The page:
The Government has made a bit of a song and dance in the last week or so about better family tenancies. However, the picture is a bit hazy and the proposals may actually not amount to much at all.
There are two elements to the new proposals:
- A model tenancy agreement;
- A tenants charter.
The government is proposing to produce a model tenancy agreement in tandem with the industry. However, there is some doubt as to whether this is really much use. A model tenancy agreement will give a few landlords access to a free agreement and this may mean that some who do not bother with written agreements will now do so. However, most landlords will probably be resistant to using such an agreement as they will be uncertain as to its provenance and quality. Given the recent exposure of advice from the DCLG in relation to tenancy deposit protection as being utterly wrong in the Superstrike v Rodrigues case there may also be some hesitation in using a “government approved” tenancy agreement which might well contain flaws.The model agreement will also not be compulsory so it is hard to see how anything in it could lead to a market change unless the government is assuming that most people will use it and so things will later by default.
The government is also planning to introduce a charter telling tenants their rights. This seems a good idea (assuming it is correct of course!) but is again not a definitive statement of the law. Some of the things within it will be dependent on the landlord not simply drafting a tenancy agreement to exclude them again. Again, the fact that it is voluntary makes it unlikely to be a success. The code for commercial leases has led to almost no change in the commercial tenancy sector.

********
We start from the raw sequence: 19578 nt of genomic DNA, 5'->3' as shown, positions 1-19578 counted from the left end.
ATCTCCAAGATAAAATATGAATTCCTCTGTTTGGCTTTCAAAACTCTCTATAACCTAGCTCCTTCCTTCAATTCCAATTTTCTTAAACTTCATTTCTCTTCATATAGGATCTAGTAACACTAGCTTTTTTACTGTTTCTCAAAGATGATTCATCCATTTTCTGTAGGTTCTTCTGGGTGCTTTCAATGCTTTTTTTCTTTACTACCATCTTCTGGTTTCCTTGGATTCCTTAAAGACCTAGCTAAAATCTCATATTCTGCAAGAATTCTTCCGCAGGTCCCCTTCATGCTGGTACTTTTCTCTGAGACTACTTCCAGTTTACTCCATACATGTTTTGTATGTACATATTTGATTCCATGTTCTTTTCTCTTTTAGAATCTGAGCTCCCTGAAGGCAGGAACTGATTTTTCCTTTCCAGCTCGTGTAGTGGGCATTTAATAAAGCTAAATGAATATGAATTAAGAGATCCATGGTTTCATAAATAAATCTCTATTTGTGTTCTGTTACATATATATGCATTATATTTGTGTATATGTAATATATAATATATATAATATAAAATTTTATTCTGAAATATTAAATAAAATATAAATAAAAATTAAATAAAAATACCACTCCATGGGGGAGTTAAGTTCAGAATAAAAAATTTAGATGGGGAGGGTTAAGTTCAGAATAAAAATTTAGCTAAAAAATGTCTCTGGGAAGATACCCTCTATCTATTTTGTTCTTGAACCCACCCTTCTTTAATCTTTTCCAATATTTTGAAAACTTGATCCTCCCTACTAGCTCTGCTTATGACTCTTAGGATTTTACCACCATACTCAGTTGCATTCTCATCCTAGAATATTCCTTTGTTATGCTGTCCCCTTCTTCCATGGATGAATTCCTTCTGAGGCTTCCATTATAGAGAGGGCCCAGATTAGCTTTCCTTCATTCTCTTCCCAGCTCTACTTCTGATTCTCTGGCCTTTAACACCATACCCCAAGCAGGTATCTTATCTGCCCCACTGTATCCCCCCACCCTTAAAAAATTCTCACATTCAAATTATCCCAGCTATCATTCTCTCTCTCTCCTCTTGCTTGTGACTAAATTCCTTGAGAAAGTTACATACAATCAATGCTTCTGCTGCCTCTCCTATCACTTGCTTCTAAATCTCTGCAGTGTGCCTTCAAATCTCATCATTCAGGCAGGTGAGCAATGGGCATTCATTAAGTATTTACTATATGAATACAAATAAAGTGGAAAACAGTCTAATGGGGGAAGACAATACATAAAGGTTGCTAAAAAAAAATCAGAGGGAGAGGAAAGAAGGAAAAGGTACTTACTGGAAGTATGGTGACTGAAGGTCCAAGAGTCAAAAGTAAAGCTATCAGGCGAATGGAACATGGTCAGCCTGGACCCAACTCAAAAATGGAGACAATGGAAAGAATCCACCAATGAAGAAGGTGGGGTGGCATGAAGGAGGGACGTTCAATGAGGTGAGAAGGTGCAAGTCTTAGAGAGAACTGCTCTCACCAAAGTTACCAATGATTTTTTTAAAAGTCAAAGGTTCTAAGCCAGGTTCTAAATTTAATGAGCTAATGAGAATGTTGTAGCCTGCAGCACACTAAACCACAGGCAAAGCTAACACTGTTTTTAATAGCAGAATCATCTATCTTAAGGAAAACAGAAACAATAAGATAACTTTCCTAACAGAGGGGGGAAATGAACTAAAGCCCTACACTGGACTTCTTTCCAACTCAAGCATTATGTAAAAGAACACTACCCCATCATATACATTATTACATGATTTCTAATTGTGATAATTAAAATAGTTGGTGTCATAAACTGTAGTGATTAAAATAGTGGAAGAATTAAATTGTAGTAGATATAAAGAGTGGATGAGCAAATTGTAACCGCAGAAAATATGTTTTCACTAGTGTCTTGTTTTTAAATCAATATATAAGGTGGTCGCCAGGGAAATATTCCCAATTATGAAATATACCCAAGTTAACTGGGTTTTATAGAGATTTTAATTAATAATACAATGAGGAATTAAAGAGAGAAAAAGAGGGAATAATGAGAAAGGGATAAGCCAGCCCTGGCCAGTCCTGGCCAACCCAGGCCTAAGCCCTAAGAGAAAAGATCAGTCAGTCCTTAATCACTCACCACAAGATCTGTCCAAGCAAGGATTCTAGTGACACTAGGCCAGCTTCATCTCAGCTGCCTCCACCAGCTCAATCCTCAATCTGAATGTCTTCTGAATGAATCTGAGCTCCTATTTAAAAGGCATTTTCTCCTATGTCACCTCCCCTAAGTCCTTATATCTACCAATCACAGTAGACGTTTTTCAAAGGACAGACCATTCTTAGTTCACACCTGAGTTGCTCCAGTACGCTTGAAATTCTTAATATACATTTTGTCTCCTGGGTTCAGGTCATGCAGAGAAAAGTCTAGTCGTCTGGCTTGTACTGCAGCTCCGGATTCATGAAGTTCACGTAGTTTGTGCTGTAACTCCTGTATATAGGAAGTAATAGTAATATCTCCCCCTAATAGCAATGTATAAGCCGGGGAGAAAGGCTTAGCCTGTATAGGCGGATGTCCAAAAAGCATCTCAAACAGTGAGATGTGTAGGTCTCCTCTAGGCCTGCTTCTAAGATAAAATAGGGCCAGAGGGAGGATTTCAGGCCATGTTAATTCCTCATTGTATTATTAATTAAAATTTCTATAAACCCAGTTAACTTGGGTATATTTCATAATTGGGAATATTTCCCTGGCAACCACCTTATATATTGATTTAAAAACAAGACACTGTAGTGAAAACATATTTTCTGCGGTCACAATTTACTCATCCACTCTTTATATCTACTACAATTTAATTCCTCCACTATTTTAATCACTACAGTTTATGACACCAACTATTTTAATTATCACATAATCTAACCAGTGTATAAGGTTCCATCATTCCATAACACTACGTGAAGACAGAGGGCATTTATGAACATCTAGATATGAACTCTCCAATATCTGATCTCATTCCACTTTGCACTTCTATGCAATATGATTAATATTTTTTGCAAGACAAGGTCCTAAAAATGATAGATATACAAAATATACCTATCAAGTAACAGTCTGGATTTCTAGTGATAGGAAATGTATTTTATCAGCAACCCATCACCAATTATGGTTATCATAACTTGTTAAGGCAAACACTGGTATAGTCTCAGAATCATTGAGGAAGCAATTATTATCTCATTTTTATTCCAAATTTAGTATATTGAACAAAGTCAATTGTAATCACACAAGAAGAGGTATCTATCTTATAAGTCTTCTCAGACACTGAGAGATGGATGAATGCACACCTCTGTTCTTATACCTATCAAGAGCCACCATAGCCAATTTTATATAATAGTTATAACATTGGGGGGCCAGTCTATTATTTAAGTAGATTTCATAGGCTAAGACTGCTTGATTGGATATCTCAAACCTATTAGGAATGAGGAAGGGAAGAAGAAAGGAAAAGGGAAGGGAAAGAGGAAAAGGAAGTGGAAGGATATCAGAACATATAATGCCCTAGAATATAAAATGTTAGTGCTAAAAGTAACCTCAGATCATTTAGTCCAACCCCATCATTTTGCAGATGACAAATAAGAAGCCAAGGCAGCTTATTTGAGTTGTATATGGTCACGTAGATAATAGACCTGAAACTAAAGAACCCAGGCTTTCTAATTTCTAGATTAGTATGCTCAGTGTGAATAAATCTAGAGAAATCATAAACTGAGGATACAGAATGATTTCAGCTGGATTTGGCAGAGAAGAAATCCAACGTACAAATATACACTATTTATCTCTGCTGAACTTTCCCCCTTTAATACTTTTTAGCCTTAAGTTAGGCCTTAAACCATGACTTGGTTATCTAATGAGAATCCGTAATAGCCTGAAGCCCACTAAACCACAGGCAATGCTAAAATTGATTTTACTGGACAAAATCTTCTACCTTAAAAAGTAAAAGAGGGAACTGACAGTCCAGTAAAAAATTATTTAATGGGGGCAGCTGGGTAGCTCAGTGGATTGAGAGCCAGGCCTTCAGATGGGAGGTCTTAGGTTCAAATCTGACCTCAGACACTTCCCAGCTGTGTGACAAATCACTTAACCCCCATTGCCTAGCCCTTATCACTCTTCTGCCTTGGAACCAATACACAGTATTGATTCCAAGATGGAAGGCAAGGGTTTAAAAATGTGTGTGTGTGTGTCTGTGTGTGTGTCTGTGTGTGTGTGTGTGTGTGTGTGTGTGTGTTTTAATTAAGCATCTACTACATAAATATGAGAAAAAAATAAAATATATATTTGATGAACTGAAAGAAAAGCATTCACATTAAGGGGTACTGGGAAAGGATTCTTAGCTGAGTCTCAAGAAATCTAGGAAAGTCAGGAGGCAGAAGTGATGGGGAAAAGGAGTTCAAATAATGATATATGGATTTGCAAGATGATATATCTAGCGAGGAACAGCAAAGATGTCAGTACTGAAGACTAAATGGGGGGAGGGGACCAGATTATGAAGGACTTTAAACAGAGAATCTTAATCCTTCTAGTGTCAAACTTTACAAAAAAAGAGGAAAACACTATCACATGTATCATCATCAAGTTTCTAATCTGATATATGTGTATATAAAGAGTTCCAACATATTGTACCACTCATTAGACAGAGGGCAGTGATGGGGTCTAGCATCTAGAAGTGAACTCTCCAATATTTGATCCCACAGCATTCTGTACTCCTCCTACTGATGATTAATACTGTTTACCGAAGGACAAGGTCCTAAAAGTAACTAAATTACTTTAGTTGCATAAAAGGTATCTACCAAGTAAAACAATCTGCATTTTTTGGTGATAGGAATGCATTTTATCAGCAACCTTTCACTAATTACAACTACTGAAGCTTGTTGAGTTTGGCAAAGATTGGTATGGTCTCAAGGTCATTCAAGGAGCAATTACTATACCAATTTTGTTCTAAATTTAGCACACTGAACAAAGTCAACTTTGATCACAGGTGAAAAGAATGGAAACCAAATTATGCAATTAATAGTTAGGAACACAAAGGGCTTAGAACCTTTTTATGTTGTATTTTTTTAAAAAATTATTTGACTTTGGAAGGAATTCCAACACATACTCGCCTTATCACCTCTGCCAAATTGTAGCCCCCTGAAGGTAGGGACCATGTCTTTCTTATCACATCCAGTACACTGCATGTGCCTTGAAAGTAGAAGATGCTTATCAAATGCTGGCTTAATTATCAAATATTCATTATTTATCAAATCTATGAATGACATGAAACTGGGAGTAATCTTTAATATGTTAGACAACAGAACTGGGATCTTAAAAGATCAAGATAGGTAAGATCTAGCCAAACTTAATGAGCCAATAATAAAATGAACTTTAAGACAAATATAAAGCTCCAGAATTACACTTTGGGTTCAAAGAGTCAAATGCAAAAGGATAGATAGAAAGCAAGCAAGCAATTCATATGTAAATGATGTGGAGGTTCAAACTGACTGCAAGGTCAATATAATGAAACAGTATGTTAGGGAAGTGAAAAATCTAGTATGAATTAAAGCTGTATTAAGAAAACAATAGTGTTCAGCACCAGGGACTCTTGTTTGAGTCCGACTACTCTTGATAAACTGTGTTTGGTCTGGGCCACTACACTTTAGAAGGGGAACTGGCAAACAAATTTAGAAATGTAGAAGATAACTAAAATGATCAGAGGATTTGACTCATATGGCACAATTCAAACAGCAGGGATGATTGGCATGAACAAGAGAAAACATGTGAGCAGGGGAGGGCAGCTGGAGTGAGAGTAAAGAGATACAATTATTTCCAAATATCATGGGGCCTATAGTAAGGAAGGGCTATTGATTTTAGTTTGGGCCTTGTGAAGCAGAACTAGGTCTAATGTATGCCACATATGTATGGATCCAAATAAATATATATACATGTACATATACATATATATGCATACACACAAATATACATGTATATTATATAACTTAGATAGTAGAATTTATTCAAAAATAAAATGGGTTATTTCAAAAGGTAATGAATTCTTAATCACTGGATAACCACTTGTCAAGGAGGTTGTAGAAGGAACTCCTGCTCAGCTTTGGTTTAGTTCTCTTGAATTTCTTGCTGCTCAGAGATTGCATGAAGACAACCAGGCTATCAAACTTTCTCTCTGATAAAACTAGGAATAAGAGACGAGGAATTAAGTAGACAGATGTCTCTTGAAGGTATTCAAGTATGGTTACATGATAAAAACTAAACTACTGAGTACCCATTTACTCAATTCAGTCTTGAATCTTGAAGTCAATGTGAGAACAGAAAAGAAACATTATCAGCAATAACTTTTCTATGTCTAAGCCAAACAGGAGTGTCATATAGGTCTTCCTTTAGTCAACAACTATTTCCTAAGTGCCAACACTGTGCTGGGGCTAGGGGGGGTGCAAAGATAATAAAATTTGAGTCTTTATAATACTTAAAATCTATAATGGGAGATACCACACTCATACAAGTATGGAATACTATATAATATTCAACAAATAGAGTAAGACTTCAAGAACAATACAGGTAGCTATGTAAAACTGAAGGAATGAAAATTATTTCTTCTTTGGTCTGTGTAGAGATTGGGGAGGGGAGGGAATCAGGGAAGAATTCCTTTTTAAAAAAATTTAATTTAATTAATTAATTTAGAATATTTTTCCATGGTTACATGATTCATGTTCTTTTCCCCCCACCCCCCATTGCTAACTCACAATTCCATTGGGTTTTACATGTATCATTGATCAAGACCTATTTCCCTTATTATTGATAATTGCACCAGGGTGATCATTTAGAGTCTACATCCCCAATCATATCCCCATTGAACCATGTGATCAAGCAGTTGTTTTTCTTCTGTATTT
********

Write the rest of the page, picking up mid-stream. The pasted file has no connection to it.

The government is keen on longer tenancies. However, it has promptly undone this statement by saying that it will not force them and that longer tenancies should have a contractual right to terminate early for both the landlord and the tenant. This looks suspiciously like a shorter tenancy with the power to renew, which is what we already have.Possibly the most interesting comment was a further endorsement of the letting agent redress schemes which are proposed to come into force next year. I had (cynically) wondered if these might be quietly dropped but it looks as though that plan remains on track. However, there is no plan to link the model agreement or tenant charter with redress schemes so presumably no method of compelling agents to use them. If the government was serious about either proposal this would have been the easiest way to enforce them.
This all sounds interesting from the press release but the details reveal that it is unlikely to make any real change to the market. At a time when Wales and the other devolved regions are moving to further regulation of the sector it seems that England is determined to take its own course. Time will presumably tell whether stronger regulation or lighter touch is the right way to go.